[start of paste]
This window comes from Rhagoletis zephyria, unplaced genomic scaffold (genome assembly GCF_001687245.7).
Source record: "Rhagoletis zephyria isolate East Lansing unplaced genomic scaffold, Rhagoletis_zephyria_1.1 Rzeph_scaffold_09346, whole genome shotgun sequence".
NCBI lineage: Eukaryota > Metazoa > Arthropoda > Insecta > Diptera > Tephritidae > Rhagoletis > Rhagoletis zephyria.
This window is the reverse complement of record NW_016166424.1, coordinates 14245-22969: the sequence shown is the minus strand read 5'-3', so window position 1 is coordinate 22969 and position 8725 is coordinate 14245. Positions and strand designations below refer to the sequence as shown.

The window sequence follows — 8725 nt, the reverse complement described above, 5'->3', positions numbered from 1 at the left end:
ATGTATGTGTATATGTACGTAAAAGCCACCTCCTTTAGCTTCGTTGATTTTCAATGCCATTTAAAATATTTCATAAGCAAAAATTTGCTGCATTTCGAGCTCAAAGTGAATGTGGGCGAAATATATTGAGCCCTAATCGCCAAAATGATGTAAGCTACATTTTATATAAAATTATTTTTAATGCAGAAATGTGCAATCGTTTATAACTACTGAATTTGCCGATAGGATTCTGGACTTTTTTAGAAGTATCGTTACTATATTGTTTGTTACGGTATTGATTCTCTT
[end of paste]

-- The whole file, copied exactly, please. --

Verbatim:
This window comes from Rhagoletis zephyria, unplaced genomic scaffold (genome assembly GCF_001687245.7).
Source record: "Rhagoletis zephyria isolate East Lansing unplaced genomic scaffold, Rhagoletis_zephyria_1.1 Rzeph_scaffold_09346, whole genome shotgun sequence".
NCBI lineage: Eukaryota > Metazoa > Arthropoda > Insecta > Diptera > Tephritidae > Rhagoletis > Rhagoletis zephyria.
This window is the reverse complement of record NW_016166424.1, coordinates 14245-22969: the sequence shown is the minus strand read 5'-3', so window position 1 is coordinate 22969 and position 8725 is coordinate 14245. Positions and strand designations below refer to the sequence as shown.

The window sequence follows — 8725 nt, the reverse complement described above, 5'->3', positions numbered from 1 at the left end:
ATGTATGTGTATATGTACGTAAAAGCCACCTCCTTTAGCTTCGTTGATTTTCAATGCCATTTAAAATATTTCATAAGCAAAAATTTGCTGCATTTCGAGCTCAAAGTGAATGTGGGCGAAATATATTGAGCCCTAATCGCCAAAATGATGTAAGCTACATTTTATATAAAATTATTTTTAATGCAGAAATGTGCAATCGTTTATAACTACTGAATTTGCCGATAGGATTCTGGACTTTTTTAGAAGTATCGTTACTATATTGTTTGTTACGGTATTGATTCTCTT